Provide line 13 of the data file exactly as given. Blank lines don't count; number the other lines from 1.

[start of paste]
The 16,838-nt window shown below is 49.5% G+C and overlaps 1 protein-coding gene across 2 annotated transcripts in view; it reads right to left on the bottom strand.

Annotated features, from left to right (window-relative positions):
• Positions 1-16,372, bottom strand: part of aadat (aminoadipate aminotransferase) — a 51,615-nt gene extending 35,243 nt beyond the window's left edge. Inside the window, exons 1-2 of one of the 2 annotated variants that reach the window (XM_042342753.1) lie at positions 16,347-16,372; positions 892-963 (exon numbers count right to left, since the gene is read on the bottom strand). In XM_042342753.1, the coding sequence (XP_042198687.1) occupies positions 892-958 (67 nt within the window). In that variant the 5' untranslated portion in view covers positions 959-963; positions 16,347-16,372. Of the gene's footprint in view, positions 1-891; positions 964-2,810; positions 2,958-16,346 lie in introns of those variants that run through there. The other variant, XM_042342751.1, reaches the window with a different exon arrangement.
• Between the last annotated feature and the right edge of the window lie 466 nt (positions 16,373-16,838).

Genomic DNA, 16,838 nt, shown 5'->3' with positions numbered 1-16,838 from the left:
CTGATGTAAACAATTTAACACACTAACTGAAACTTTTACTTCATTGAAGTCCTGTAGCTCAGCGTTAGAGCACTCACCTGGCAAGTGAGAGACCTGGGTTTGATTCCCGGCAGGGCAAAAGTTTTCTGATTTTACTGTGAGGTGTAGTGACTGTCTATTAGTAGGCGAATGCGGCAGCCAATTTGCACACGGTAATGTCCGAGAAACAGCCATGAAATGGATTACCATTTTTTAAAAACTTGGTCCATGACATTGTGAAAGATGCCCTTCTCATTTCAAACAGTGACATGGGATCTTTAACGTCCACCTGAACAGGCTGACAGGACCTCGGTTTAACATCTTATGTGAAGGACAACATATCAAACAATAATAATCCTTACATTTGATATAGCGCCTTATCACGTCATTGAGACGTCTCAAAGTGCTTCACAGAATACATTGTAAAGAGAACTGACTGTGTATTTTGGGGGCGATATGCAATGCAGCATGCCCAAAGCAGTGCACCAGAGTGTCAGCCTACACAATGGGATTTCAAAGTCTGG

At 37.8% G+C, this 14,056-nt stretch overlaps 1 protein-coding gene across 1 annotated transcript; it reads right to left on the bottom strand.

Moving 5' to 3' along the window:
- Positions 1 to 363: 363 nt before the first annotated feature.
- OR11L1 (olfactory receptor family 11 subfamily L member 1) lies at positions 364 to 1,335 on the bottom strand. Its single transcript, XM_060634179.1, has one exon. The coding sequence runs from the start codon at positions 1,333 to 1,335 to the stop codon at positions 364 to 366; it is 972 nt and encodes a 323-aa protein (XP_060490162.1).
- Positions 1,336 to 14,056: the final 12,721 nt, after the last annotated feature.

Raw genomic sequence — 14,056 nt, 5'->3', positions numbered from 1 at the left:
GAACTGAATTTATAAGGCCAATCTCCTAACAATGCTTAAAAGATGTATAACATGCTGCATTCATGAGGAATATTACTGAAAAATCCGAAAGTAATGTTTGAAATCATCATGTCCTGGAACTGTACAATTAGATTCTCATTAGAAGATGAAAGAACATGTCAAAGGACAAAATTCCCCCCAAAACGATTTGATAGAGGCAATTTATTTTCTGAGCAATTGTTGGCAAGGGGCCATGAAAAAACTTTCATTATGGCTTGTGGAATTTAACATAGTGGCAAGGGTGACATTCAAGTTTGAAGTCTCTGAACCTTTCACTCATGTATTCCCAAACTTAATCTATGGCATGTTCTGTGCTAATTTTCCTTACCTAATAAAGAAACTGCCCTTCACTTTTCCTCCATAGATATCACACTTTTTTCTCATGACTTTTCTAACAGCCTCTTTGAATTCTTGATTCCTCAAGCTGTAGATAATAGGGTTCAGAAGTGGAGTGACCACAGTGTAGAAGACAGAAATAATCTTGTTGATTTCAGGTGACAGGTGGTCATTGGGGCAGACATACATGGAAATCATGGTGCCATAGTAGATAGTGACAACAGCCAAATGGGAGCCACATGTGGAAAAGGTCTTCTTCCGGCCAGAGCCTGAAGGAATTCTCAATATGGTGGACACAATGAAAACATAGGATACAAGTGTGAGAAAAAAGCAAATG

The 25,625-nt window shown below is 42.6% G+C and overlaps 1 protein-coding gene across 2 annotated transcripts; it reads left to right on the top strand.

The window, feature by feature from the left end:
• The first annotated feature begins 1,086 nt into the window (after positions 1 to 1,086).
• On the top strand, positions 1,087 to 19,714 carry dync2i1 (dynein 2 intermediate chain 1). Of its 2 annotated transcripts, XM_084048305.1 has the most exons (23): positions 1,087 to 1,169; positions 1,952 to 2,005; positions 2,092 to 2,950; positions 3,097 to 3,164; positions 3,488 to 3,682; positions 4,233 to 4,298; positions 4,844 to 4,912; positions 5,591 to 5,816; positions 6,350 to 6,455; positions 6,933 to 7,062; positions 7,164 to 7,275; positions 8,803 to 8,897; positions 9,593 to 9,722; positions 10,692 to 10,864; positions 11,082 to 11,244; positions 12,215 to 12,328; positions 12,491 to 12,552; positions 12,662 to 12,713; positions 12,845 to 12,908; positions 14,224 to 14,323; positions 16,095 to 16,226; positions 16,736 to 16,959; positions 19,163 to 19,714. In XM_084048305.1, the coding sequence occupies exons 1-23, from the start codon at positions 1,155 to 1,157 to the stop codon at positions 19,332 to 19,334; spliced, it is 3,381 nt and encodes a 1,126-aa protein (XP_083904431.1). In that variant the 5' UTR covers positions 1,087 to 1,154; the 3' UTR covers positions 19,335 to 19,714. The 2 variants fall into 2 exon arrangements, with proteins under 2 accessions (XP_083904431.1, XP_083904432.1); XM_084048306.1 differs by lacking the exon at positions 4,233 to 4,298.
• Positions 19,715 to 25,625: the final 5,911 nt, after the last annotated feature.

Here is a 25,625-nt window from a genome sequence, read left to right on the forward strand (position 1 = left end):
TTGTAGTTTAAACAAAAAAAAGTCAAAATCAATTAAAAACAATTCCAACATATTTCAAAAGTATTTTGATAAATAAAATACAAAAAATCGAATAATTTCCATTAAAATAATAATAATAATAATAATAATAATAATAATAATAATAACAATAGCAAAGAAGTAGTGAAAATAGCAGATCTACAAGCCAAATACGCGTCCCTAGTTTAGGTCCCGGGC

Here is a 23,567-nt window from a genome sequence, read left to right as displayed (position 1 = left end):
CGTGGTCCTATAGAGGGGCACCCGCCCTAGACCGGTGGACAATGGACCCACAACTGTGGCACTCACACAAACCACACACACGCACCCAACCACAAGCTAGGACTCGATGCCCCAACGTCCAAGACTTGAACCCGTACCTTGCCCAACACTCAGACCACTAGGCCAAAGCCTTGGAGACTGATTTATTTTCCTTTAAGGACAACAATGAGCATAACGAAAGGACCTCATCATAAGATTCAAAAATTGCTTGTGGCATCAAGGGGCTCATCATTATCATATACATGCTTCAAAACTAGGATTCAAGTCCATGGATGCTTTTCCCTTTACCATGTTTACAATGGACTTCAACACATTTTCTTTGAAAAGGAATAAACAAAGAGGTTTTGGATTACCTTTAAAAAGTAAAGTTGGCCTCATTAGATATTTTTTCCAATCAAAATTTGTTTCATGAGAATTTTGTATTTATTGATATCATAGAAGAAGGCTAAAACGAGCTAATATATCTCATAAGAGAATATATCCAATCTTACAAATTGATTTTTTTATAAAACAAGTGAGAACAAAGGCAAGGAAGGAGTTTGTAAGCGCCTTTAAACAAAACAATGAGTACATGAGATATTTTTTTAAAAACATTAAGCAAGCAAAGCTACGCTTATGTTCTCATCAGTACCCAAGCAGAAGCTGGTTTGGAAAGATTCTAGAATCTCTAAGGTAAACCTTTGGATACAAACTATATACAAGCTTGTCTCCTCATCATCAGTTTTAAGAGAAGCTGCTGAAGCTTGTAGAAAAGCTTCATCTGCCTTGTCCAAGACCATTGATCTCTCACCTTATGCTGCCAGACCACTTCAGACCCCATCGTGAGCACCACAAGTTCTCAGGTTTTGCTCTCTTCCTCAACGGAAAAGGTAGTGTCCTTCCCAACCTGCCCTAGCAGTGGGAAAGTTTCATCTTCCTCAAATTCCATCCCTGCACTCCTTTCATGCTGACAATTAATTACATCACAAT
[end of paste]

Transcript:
GAACTGAATTTATAAGGCCAATCTCCTAACAATGCTTAAAAGATGTATAACATGCTGCATTCATGAGGAATATTACTGAAAAATCCGAAAGTAATGTTTGAAATCATCATGTCCTGGAACTGTACAATTAGATTCTCATTAGAAGATGAAAGAACATGTCAAAGGACAAAATTCCCCCCAAAACGATTTGATAGAGGCAATTTATTTTCTGAGCAATTGTTGGCAAGGGGCCATGAAAAAACTTTCATTATGGCTTGTGGAATTTAACATAGTGGCAAGGGTGACATTCAAGTTTGAAGTCTCTGAACCTTTCACTCATGTATTCCCAAACTTAATCTATGGCATGTTCTGTGCTAATTTTCCTTACCTAATAAAGAAACTGCCCTTCACTTTTCCTCCATAGATATCACACTTTTTTCTCATGACTTTTCTAACAGCCTCTTTGAATTCTTGATTCCTCAAGCTGTAGATAATAGGGTTCAGAAGTGGAGTGACCACAGTGTAGAAGACAGAAATAATCTTGTTGATTTCAGGTGACAGGTGGTCATTGGGGCAGACATACATGGAAATCATGGTGCCATAGTAGATAGTGACAACAGCCAAATGGGAGCCACATGTGGAAAAGGTCTTCTTCCGGCCAGAGCCTGAAGGAATTCTCAATATGGTGGACACAATGAAAACATAGGATACAAGTGTGAGAAAAAAGCAAATG